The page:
If you want to stick it to Monsanto, do not buy any seed from companies that carry their home garden seed varieties. See link below. Note at this link you can see the same irritating misinformation, some of it corrected, and some of it never getting through to the idiots.

Here is a link that might be useful: Monsanto free seed companies


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RE: Looking for some GMO answers

"Hybridization is a way of genetically modifying plants. People don't object to it for the only reason it has been around for so long. It is still genetic modification."

Sexual reproduction is a way of genetically modifying plants. People don't object to it for the only reason it has been around for so long. It is still genetic modification.

Hybridization is a natural process, just as sexual reproduction is. The only downside to hybridized plants is the work needed to stabilize them. There's nothing inherently bad about them (and the vast majority of our heirlooms were hybrids at some point)


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RE: Looking for some GMO answers

@little_minnie

You are very wrong about GMO seeds being available to the public. It is NOT just sweet corn that is GMO now. Cucumbers, Broccoli, Cauliflower, Cabbage and many other common seeds bought from places like Johnny's and other seed sources sell GMO seeds, but do not disclose that the seed they are selling IS GMO.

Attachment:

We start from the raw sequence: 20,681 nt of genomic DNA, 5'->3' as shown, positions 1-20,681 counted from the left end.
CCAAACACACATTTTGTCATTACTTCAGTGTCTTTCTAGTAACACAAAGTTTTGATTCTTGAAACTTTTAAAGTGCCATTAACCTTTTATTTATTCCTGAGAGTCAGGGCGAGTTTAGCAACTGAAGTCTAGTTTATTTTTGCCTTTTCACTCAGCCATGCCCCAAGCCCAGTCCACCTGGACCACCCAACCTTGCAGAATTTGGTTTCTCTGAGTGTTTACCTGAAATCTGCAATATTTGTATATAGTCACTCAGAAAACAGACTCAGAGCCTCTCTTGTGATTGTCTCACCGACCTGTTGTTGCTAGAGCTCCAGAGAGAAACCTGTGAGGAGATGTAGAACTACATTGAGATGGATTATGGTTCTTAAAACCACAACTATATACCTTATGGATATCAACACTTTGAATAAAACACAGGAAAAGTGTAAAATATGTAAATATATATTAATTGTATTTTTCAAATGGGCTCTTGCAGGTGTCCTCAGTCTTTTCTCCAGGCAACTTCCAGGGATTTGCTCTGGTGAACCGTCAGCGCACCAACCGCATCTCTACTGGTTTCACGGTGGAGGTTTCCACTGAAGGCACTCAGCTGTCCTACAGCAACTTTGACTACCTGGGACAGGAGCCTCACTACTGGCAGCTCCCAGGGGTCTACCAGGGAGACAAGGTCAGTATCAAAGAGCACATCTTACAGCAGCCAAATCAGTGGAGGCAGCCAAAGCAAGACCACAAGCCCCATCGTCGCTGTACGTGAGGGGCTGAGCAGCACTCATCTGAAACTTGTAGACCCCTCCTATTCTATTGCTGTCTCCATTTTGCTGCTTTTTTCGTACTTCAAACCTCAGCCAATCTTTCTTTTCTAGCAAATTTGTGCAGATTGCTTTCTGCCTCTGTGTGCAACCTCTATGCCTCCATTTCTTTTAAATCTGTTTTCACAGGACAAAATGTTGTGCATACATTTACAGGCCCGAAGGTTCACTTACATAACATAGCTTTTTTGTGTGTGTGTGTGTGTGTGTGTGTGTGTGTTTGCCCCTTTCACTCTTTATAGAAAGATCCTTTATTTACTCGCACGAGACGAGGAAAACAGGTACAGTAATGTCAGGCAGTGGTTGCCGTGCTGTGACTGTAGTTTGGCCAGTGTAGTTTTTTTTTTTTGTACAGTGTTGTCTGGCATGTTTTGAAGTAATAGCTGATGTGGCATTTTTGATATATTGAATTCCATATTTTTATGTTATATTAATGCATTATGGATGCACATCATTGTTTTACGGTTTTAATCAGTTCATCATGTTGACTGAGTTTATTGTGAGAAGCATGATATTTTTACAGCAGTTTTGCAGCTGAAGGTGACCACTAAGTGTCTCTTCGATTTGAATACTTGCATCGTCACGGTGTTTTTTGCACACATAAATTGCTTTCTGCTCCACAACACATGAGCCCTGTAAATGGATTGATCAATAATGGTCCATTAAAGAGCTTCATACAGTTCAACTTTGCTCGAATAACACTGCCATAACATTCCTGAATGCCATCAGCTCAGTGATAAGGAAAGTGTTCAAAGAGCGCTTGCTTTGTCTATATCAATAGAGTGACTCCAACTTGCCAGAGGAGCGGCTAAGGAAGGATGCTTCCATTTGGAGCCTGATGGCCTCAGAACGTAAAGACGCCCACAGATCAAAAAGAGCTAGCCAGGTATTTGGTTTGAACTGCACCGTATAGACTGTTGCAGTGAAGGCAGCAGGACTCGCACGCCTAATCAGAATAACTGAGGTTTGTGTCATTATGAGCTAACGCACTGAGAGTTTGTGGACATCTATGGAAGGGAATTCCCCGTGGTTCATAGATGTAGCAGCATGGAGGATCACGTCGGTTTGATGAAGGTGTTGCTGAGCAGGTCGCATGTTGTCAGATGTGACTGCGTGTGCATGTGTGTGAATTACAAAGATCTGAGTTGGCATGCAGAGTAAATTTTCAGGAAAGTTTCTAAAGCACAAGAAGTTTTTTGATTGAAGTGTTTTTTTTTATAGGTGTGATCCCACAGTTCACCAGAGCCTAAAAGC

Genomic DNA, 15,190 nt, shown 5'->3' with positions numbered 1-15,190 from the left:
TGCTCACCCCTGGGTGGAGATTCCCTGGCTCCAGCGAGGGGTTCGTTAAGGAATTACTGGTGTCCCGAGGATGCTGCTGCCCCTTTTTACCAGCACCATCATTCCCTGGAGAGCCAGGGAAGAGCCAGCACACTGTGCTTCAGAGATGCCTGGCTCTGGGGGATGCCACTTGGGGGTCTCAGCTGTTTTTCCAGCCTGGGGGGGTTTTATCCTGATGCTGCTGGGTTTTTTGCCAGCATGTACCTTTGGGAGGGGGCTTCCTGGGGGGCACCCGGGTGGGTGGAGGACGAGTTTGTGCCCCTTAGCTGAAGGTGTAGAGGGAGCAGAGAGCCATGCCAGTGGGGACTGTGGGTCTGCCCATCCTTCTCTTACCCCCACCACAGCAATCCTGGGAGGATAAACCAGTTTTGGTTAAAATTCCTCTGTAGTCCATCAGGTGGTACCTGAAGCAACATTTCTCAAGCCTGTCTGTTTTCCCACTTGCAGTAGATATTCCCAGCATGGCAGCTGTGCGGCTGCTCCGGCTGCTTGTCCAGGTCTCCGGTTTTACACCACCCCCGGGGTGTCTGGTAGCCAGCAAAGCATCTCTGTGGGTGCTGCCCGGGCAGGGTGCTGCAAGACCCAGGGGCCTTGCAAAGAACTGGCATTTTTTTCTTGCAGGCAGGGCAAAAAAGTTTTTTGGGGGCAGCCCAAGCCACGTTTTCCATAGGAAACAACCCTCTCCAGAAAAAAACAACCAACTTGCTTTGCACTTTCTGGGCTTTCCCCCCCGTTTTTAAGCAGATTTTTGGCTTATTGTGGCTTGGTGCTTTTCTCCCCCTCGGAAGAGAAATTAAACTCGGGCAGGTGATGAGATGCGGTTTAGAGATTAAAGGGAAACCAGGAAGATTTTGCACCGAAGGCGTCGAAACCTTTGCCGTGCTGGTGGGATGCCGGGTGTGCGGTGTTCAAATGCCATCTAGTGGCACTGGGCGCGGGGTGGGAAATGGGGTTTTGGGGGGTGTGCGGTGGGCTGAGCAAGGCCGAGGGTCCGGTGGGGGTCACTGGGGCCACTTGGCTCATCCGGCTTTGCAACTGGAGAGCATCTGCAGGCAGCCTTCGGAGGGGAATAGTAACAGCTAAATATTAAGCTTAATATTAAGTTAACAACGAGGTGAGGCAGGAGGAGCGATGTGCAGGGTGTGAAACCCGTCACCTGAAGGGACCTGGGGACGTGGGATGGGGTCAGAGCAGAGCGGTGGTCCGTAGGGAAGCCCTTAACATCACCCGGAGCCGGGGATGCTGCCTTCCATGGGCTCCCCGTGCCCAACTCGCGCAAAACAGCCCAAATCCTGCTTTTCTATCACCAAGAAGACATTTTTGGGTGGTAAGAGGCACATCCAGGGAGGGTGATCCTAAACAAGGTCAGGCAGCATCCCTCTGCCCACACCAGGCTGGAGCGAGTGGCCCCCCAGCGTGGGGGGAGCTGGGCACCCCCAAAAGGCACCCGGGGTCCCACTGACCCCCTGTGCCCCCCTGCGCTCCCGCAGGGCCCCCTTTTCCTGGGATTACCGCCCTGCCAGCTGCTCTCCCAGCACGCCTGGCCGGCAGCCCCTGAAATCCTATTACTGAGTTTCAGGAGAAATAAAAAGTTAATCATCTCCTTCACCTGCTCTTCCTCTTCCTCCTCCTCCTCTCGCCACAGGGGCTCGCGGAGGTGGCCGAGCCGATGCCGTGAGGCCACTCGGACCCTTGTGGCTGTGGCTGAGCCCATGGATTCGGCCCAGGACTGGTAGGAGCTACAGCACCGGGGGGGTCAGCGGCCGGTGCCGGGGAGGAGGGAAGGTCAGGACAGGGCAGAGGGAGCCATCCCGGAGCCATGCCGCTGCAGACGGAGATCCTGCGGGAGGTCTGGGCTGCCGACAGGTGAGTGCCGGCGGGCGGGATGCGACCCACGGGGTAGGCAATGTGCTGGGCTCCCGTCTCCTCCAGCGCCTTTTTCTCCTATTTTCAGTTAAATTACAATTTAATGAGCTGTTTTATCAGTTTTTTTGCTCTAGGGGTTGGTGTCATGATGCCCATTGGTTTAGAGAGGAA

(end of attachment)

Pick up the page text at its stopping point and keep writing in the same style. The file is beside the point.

What most people think of as GMO is transgenic modification of a species. By this we mean the artificial transfer of genes from different kingdoms of living things. Most commonly this has been transferring genes from bacteria and fungus to plants.

Cell fusion is also considered genetic modification and is WIDELY used in modern breeding to cut down on the time it takes to have a sterile plant line for breeding. In order to hybridize a plant "naturally" and get reproducible results you need a sterile parent to breed to. That parent will have been inbred to the point it can no longer produce viable pollen to self pollinate. This parent will have traits we want to include in a new hybrid (disease resistance, fruit quality, etc.). It will then be cross pollinated with another plant in the same species that HAS viable pollen and other desirable traits. The resulting seed from this cross we hope will have the genes we want with the desired traits we want.